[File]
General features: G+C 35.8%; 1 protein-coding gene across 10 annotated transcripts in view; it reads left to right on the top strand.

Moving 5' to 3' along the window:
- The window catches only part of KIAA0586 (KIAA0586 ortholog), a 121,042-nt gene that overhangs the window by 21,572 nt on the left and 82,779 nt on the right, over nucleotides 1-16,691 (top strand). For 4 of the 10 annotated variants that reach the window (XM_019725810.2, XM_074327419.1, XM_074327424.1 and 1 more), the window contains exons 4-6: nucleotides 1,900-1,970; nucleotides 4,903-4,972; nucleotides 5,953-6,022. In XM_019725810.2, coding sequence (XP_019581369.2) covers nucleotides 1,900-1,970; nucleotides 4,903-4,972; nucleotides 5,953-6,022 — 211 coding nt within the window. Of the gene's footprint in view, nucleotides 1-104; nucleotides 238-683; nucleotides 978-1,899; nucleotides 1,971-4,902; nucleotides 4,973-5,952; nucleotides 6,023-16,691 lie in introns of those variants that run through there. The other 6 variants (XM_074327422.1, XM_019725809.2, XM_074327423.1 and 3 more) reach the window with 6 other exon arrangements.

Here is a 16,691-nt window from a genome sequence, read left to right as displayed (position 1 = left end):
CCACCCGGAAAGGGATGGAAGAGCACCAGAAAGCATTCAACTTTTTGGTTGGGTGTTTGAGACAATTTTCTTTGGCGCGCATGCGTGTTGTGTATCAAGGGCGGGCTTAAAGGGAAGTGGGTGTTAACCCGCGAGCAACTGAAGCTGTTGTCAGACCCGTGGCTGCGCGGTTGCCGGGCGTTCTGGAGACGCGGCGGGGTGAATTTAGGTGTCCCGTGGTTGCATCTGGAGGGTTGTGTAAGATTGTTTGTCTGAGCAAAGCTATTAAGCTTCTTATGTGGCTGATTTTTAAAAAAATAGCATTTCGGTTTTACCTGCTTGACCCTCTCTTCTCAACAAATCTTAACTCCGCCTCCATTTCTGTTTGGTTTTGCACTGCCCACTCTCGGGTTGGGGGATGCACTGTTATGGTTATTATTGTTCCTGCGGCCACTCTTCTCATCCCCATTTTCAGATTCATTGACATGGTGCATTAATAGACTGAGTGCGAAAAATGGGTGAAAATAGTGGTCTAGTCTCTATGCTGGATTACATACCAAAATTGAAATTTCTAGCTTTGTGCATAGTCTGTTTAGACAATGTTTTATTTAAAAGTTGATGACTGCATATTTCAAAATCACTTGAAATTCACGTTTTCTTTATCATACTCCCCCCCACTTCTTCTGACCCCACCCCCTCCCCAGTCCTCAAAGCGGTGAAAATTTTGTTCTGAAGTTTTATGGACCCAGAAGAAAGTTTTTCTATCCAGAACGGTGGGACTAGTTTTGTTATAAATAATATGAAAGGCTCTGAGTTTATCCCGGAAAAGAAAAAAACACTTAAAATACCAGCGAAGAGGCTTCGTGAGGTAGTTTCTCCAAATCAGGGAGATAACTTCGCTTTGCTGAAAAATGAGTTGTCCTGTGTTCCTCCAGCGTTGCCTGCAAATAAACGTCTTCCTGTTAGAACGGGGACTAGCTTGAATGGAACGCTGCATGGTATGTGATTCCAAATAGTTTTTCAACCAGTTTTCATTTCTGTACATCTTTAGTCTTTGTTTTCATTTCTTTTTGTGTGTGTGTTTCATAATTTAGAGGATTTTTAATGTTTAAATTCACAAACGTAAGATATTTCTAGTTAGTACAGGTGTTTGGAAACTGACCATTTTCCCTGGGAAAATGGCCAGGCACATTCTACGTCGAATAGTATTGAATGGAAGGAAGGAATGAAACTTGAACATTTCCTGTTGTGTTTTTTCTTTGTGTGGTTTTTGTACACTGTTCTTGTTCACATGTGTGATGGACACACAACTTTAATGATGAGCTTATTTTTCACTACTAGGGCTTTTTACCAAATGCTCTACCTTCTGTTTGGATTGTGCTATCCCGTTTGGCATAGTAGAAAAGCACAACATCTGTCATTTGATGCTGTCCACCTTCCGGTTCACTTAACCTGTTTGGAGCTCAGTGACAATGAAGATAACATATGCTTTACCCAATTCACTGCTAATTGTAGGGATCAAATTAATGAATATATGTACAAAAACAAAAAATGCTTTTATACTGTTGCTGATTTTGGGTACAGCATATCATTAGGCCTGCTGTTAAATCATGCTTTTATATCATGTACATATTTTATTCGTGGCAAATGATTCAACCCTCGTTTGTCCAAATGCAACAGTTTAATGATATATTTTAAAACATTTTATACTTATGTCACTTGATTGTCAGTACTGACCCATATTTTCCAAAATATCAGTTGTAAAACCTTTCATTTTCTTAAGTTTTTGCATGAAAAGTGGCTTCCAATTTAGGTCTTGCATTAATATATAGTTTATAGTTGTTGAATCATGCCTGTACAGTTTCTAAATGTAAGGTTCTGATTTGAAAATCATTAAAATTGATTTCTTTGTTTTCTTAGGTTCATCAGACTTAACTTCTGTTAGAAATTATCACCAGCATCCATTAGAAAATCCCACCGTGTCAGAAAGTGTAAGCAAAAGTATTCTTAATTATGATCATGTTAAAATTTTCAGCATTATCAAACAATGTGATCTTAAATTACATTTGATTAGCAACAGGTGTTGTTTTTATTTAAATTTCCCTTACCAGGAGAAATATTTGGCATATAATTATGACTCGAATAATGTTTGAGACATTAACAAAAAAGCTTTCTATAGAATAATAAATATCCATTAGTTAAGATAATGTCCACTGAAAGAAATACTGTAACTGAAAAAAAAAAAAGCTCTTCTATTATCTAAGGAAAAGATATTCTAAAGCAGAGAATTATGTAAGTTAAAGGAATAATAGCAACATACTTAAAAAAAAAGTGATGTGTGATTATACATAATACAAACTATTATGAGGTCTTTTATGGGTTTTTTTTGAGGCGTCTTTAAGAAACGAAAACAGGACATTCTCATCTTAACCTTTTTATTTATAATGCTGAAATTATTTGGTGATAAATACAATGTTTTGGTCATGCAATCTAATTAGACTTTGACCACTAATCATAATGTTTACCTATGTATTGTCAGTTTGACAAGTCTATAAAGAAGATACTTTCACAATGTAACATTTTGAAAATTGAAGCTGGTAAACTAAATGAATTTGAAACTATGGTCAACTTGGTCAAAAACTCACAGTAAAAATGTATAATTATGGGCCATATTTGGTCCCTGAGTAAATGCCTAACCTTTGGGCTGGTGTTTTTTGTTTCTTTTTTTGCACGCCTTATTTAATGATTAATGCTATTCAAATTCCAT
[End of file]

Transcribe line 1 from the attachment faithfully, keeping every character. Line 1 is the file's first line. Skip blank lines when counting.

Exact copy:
General features: G+C 35.8%; 1 protein-coding gene across 10 annotated transcripts in view; it reads left to right on the top strand.